Trying to scare folks about Flumist shedding is just like when they talk about the MMR vaccine, pushing the idea that the rubella vaccine virus might shed into breast milk or measles vaccine virus into urine. Either might happen, but since it won’t cause infection and disease, it certainly isn’t a reason to skip or delay your child’s vaccines.

What to Know About Shedding and Flumist

The Flumist vaccine does indeed shed, but unless you are going to have contact with someone who is severely immunocompromised in a protected environment, this type of shedding isn’t going to get anyone sick and isn’t a reason to avoid this vaccine.

More on Shedding and Flumist

Why Can’t My 9-Month-Old Get the Rotavirus Vaccine?

The rotavirus vaccines are typically given when infants are two to six months old.

The first dose can be given as early as 6 weeks or as late as 15 weeks though.

The rotavirus vaccines are given between 6 weeks to 32 weeks.

And the final dose can be given as late 8 months (32 weeks).

Why Can’t My 9-Month-Old Get the Rotavirus Vaccine?

What happens if your child didn’t get their rotavirus vaccine on time?

While these vaccines are usually given on either a two and four month (Rotarix) or two, four, and six month (RotaTeq) schedule, as you can see above, there is some flexibility in that timing.

Still, the first dose of the rotavirus vaccine can’t be given any later than 15 weeks and the final dose can’t be given any later than 8 months though, so there is no way that a nine-month-old would be able to get vaccinated.

What would happen if your child did?

“Vaccination should not be initiated for infants aged 15 weeks and 0 days or older because of insufficient data on safety of dose 1 of rotavirus vaccine in older infants. The minimum interval between doses of rotavirus vaccine is 4 weeks; no maximum interval is set. All doses should be administered by age 8 months and 0 days.”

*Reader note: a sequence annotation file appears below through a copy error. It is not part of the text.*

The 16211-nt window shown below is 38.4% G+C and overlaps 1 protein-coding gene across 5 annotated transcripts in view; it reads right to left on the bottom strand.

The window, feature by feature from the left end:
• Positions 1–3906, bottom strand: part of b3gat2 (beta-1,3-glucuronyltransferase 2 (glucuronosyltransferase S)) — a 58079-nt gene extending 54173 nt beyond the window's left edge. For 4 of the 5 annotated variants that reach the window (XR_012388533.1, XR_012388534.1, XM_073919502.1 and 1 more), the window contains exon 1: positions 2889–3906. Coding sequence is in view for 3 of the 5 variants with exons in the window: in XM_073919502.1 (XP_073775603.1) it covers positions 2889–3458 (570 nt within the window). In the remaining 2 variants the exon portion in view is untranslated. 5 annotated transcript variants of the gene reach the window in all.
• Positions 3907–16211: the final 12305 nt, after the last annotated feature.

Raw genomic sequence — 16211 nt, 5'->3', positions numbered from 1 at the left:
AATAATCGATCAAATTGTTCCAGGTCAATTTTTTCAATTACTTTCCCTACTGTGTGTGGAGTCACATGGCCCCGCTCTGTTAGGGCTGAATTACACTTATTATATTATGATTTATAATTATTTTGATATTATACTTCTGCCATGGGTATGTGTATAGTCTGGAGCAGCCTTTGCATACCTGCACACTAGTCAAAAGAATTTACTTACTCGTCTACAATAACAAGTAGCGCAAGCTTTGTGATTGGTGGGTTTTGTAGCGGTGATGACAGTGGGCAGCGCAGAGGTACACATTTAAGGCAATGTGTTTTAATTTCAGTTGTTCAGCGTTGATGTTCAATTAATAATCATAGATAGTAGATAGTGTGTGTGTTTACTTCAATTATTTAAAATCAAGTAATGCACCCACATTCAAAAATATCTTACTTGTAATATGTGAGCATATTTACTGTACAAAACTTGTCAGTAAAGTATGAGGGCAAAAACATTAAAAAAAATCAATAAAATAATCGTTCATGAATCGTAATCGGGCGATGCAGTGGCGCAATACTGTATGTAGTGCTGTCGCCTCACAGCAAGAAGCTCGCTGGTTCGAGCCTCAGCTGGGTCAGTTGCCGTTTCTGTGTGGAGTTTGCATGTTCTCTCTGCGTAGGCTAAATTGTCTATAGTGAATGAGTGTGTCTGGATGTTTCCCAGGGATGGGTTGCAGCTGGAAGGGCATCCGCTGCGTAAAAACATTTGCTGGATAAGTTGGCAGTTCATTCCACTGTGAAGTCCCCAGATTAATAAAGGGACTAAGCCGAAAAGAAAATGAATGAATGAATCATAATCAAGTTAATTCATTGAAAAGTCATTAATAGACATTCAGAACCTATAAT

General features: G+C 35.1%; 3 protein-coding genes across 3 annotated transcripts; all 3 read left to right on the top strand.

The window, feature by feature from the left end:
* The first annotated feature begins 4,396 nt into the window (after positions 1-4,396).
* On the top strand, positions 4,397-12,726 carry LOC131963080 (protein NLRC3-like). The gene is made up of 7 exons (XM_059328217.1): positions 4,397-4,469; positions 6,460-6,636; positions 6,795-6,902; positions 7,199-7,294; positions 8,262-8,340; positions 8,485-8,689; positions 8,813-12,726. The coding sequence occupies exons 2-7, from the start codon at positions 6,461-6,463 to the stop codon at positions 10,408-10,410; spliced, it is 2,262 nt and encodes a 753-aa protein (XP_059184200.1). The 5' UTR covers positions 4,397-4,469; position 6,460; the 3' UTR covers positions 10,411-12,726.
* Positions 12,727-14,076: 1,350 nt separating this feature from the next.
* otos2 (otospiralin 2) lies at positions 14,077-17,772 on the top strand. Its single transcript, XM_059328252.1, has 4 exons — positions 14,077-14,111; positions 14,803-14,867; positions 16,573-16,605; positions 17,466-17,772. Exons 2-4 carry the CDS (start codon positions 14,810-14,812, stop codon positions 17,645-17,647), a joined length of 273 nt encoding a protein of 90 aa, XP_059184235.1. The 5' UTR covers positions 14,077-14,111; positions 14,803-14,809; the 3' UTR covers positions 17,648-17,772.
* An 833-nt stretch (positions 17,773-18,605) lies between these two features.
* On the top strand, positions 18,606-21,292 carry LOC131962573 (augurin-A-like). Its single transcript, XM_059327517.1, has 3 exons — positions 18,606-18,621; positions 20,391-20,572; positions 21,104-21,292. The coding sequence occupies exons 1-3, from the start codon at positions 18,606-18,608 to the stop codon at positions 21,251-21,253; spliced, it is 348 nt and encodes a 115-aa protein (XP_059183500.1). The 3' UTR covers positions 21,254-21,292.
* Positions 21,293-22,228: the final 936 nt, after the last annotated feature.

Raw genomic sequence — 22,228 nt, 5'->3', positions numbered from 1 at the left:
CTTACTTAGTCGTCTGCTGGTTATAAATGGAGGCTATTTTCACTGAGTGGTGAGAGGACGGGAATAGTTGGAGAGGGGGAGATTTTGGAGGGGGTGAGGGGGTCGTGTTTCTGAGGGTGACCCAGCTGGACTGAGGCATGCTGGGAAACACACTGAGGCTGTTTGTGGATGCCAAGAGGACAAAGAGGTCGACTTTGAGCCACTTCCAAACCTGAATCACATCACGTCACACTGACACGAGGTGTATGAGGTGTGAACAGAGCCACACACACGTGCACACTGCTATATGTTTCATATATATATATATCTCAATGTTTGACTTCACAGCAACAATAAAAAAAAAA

Prevention of Rotavirus Gastroenteritis Among Infants and Children Recommendations of the Advisory Committee on Immunization Practices

The rotavirus vaccines are only licensed at these specific ages, so were not studied in older infants and toddlers. If your 9-month-old did receive a rotavirus vaccine, it would be considered a vaccination error and should be reported.

So why not study them in older kids?

Since severe rotavirus infections mostly occur in younger children between the ages of 4 and 23 months, it doesn’t make any sense to wait until they are older to get them vaccinated.

“To minimize potential risk of intussusception, the World Health Organization (WHO) recommends that rotavirus immunization should be initiated by age 15 weeks and completed before age 32 weeks.”

Age restrictions for rotavirus vaccination: evidence-based analysis of rotavirus mortality reduction versus risk of fatal intussusception by mortality stratum

Also, although the risk is low, a small risk of intussusception after getting the rotavirus vaccine is thought to increase with increasing age of the first dose.